Nadège’s eye for detail benefits patients

Nadage Rowlstone

Published on 15 October 2019

A commercial and artistic photographer is looking at life through a different lens after retraining as an eye specialist with East Kent Hospitals.

Nadège Rowlstone is one of the hundreds of Allied Health Professionals (AHPs) working within the Trust who are showcasing their work for AHP week this week.

As a specialist retinal grader she runs imaging clinics for patients with diabetic eye conditions, helping to manage and monitor people who would previously have had to wait to see a consultant ophthalmologist.

She said: “I always enjoyed the detail of things in the world and wanted to capture their essence and beauty.

“I spent 13 years working in and eventually managing commercial advertising and public photographic laboratory services, but then I spotted the opportunity to train as a retinal photographer for a diabetic eye screening programme.”

Nadège and other recruits were able to train with one of the Trust’s long-serving ophthalmologists, Mr Afsar Jafree, and learnt how to recognise the signs and level of diabetic eye disease, meaning patients don’t necessarily need to be seen by a doctor.

She joined the ophthalmology department in 2016, and was instrumental in setting up a ‘virtual’ outpatient diabetic review service; one of a series of clinics run by AHPs rather than doctors.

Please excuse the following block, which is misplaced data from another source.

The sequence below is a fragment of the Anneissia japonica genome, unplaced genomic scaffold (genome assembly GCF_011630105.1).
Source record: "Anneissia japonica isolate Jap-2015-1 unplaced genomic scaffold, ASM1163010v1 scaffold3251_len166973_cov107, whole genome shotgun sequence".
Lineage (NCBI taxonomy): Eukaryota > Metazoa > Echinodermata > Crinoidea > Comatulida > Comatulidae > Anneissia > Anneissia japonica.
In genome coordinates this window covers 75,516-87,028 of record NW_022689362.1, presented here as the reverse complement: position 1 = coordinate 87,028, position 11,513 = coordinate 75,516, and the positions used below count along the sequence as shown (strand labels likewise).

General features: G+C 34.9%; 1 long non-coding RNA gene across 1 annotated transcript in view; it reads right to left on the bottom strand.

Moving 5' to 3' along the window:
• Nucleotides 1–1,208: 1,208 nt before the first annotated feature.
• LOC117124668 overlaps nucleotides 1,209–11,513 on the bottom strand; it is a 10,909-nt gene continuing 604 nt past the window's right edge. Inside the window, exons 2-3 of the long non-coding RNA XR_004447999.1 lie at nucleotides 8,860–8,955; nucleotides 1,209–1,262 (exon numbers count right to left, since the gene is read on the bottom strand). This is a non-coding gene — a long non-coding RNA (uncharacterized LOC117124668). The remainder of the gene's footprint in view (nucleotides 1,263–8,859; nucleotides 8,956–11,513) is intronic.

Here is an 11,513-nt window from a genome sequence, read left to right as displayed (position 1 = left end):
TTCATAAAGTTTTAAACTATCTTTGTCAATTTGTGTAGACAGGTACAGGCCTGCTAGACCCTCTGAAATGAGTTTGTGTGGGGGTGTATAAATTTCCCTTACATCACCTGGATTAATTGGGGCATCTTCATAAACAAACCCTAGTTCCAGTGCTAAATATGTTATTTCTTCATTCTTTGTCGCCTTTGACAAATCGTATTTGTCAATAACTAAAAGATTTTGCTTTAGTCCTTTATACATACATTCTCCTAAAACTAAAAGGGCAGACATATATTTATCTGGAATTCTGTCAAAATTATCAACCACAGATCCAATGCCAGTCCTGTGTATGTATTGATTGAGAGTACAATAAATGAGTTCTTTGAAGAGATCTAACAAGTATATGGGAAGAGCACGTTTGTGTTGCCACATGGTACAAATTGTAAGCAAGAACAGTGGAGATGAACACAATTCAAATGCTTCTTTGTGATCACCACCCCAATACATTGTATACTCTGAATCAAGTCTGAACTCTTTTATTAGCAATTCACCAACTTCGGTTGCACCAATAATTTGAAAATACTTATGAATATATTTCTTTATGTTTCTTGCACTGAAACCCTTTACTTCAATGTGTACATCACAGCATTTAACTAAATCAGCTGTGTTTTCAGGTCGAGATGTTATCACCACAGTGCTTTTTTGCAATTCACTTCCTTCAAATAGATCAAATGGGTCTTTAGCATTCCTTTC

Staff are able to monitor patients whose conditions are stable and can refer to a consultant if necessary.

Nadège said: “It is a much faster process for the patient as they usually only need to attend the imaging clinic, and don’t then have to wait to see an ophthalmologist only to be told everything is stable.

“I am able to grade the images and compare them with previous scans and photographs so any changes can be logged.

“It also means the ophthalmologists can see more of the most serious or complicated patients and waiting times are reduced.”

The clinics have proved such a success that other trusts and CCGs are reviewing the EKHUFT system with a view to setting up their own.

Nadège added: “Some people might not find looking for very tiny blood vessel changes and haemorrhages on a photograph all day long in a dark room very exciting but I have never lost the fascination in how intricate the eye is.”